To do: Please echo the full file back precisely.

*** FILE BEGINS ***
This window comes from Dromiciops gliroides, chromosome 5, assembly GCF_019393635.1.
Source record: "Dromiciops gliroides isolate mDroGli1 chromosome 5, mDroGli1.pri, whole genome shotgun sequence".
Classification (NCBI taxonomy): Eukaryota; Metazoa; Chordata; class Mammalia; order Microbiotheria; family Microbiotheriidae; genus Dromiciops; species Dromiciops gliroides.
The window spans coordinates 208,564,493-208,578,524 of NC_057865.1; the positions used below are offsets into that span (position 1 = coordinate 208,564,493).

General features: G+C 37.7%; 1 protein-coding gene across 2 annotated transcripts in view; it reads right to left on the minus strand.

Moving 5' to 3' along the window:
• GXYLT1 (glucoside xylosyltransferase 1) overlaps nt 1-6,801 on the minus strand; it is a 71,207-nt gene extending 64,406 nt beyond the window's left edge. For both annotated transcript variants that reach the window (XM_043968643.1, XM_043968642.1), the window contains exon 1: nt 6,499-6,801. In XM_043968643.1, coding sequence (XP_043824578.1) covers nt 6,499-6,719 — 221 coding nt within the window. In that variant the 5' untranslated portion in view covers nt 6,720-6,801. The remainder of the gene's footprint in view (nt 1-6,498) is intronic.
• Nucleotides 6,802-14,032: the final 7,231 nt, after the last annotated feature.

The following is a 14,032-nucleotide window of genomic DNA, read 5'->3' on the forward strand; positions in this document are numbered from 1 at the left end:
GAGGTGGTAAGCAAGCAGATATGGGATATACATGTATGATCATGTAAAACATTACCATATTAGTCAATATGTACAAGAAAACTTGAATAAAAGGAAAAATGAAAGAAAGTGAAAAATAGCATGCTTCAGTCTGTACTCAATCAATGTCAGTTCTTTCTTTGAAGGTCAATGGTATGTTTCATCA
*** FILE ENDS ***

This window comes from Dromiciops gliroides, chromosome 5, assembly GCF_019393635.1.
Source record: "Dromiciops gliroides isolate mDroGli1 chromosome 5, mDroGli1.pri, whole genome shotgun sequence".
Classification (NCBI taxonomy): Eukaryota; Metazoa; Chordata; class Mammalia; order Microbiotheria; family Microbiotheriidae; genus Dromiciops; species Dromiciops gliroides.
The window spans coordinates 208,564,493-208,578,524 of NC_057865.1; the positions used below are offsets into that span (position 1 = coordinate 208,564,493).

General features: G+C 37.7%; 1 protein-coding gene across 2 annotated transcripts in view; it reads right to left on the minus strand.

Moving 5' to 3' along the window:
• GXYLT1 (glucoside xylosyltransferase 1) overlaps nt 1-6,801 on the minus strand; it is a 71,207-nt gene extending 64,406 nt beyond the window's left edge. For both annotated transcript variants that reach the window (XM_043968643.1, XM_043968642.1), the window contains exon 1: nt 6,499-6,801. In XM_043968643.1, coding sequence (XP_043824578.1) covers nt 6,499-6,719 — 221 coding nt within the window. In that variant the 5' untranslated portion in view covers nt 6,720-6,801. The remainder of the gene's footprint in view (nt 1-6,498) is intronic.
• Nucleotides 6,802-14,032: the final 7,231 nt, after the last annotated feature.

The following is a 14,032-nucleotide window of genomic DNA, read 5'->3' on the forward strand; positions in this document are numbered from 1 at the left end:
GAGGTGGTAAGCAAGCAGATATGGGATATACATGTATGATCATGTAAAACATTACCATATTAGTCAATATGTACAAGAAAACTTGAATAAAAGGAAAAATGAAAGAAAGTGAAAAATAGCATGCTTCAGTCTGTACTCAATCAATGTCAGTTCTTTCTTTGAAGGTCAATGGTATGTTTCATCA